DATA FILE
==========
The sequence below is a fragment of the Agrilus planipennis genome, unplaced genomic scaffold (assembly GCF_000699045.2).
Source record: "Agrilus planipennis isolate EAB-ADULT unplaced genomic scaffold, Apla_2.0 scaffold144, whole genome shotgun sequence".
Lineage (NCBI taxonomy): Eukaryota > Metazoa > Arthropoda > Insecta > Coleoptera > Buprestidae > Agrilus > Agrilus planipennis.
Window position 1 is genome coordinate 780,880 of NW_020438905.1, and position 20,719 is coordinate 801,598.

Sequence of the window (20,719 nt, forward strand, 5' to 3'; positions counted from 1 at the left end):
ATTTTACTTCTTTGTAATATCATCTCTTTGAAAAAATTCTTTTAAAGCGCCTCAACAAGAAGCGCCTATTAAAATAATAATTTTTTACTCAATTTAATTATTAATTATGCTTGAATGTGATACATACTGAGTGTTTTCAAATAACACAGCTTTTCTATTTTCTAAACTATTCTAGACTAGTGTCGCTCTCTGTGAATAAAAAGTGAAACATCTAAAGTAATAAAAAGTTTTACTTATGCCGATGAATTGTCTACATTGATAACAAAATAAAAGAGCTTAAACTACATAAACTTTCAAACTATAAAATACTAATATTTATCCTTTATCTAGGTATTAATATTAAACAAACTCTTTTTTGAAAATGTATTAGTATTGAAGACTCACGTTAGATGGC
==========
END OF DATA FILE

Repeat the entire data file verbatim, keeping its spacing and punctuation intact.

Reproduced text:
The sequence below is a fragment of the Agrilus planipennis genome, unplaced genomic scaffold (assembly GCF_000699045.2).
Source record: "Agrilus planipennis isolate EAB-ADULT unplaced genomic scaffold, Apla_2.0 scaffold144, whole genome shotgun sequence".
Lineage (NCBI taxonomy): Eukaryota > Metazoa > Arthropoda > Insecta > Coleoptera > Buprestidae > Agrilus > Agrilus planipennis.
Window position 1 is genome coordinate 780,880 of NW_020438905.1, and position 20,719 is coordinate 801,598.

Sequence of the window (20,719 nt, forward strand, 5' to 3'; positions counted from 1 at the left end):
ATTTTACTTCTTTGTAATATCATCTCTTTGAAAAAATTCTTTTAAAGCGCCTCAACAAGAAGCGCCTATTAAAATAATAATTTTTTACTCAATTTAATTATTAATTATGCTTGAATGTGATACATACTGAGTGTTTTCAAATAACACAGCTTTTCTATTTTCTAAACTATTCTAGACTAGTGTCGCTCTCTGTGAATAAAAAGTGAAACATCTAAAGTAATAAAAAGTTTTACTTATGCCGATGAATTGTCTACATTGATAACAAAATAAAAGAGCTTAAACTACATAAACTTTCAAACTATAAAATACTAATATTTATCCTTTATCTAGGTATTAATATTAAACAAACTCTTTTTTGAAAATGTATTAGTATTGAAGACTCACGTTAGATGGC